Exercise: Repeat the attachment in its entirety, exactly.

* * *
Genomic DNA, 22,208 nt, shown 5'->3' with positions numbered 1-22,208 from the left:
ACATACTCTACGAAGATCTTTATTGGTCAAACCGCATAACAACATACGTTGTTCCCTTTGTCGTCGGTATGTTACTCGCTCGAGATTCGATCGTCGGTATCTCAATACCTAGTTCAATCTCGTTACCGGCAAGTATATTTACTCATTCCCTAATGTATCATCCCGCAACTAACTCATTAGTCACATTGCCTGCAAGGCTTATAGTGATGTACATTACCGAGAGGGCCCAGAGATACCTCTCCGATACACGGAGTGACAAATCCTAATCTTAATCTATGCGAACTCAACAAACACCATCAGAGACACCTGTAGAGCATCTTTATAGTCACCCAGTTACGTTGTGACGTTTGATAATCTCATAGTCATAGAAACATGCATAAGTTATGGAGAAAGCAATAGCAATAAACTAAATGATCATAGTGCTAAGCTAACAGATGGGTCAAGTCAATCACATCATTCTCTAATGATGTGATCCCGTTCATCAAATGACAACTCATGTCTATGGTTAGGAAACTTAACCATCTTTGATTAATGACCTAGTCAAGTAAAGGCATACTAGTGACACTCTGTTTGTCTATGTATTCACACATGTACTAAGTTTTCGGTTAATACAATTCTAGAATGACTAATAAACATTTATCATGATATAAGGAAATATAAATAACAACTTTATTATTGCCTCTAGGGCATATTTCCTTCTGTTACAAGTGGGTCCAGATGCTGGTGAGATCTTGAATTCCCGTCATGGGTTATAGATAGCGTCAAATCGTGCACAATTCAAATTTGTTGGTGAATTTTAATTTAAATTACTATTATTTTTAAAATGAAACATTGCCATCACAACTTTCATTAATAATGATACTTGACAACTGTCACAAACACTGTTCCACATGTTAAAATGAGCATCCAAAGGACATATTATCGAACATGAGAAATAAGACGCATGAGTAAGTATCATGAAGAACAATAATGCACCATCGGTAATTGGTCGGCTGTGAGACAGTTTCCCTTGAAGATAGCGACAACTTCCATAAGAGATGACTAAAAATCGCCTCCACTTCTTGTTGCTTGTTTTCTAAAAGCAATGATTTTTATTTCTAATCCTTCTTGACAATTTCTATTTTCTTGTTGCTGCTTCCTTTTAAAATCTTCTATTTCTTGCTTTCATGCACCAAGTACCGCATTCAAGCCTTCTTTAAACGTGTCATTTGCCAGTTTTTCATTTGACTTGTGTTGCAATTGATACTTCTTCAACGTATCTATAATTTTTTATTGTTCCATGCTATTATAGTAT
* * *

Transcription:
Genomic DNA, 22,208 nt, shown 5'->3' with positions numbered 1-22,208 from the left:
ACATACTCTACGAAGATCTTTATTGGTCAAACCGCATAACAACATACGTTGTTCCCTTTGTCGTCGGTATGTTACTCGCTCGAGATTCGATCGTCGGTATCTCAATACCTAGTTCAATCTCGTTACCGGCAAGTATATTTACTCATTCCCTAATGTATCATCCCGCAACTAACTCATTAGTCACATTGCCTGCAAGGCTTATAGTGATGTACATTACCGAGAGGGCCCAGAGATACCTCTCCGATACACGGAGTGACAAATCCTAATCTTAATCTATGCGAACTCAACAAACACCATCAGAGACACCTGTAGAGCATCTTTATAGTCACCCAGTTACGTTGTGACGTTTGATAATCTCATAGTCATAGAAACATGCATAAGTTATGGAGAAAGCAATAGCAATAAACTAAATGATCATAGTGCTAAGCTAACAGATGGGTCAAGTCAATCACATCATTCTCTAATGATGTGATCCCGTTCATCAAATGACAACTCATGTCTATGGTTAGGAAACTTAACCATCTTTGATTAATGACCTAGTCAAGTAAAGGCATACTAGTGACACTCTGTTTGTCTATGTATTCACACATGTACTAAGTTTTCGGTTAATACAATTCTAGAATGACTAATAAACATTTATCATGATATAAGGAAATATAAATAACAACTTTATTATTGCCTCTAGGGCATATTTCCTTCTGTTACAAGTGGGTCCAGATGCTGGTGAGATCTTGAATTCCCGTCATGGGTTATAGATAGCGTCAAATCGTGCACAATTCAAATTTGTTGGTGAATTTTAATTTAAATTACTATTATTTTTAAAATGAAACATTGCCATCACAACTTTCATTAATAATGATACTTGACAACTGTCACAAACACTGTTCCACATGTTAAAATGAGCATCCAAAGGACATATTATCGAACATGAGAAATAAGACGCATGAGTAAGTATCATGAAGAACAATAATGCACCATCGGTAATTGGTCGGCTGTGAGACAGTTTCCCTTGAAGATAGCGACAACTTCCATAAGAGATGACTAAAAATCGCCTCCACTTCTTGTTGCTTGTTTTCTAAAAGCAATGATTTTTATTTCTAATCCTTCTTGACAATTTCTATTTTCTTGTTGCTGCTTCCTTTTAAAATCTTCTATTTCTTGCTTTCATGCACCAAGTACCGCATTCAAGCCTTCTTTAAACGTGTCATTTGCCAGTTTTTCATTTGACTTGTGTTGCAATTGATACTTCTTCAACGTATCTATAATTTTTTATTGTTCCATGCTATTATAGTAT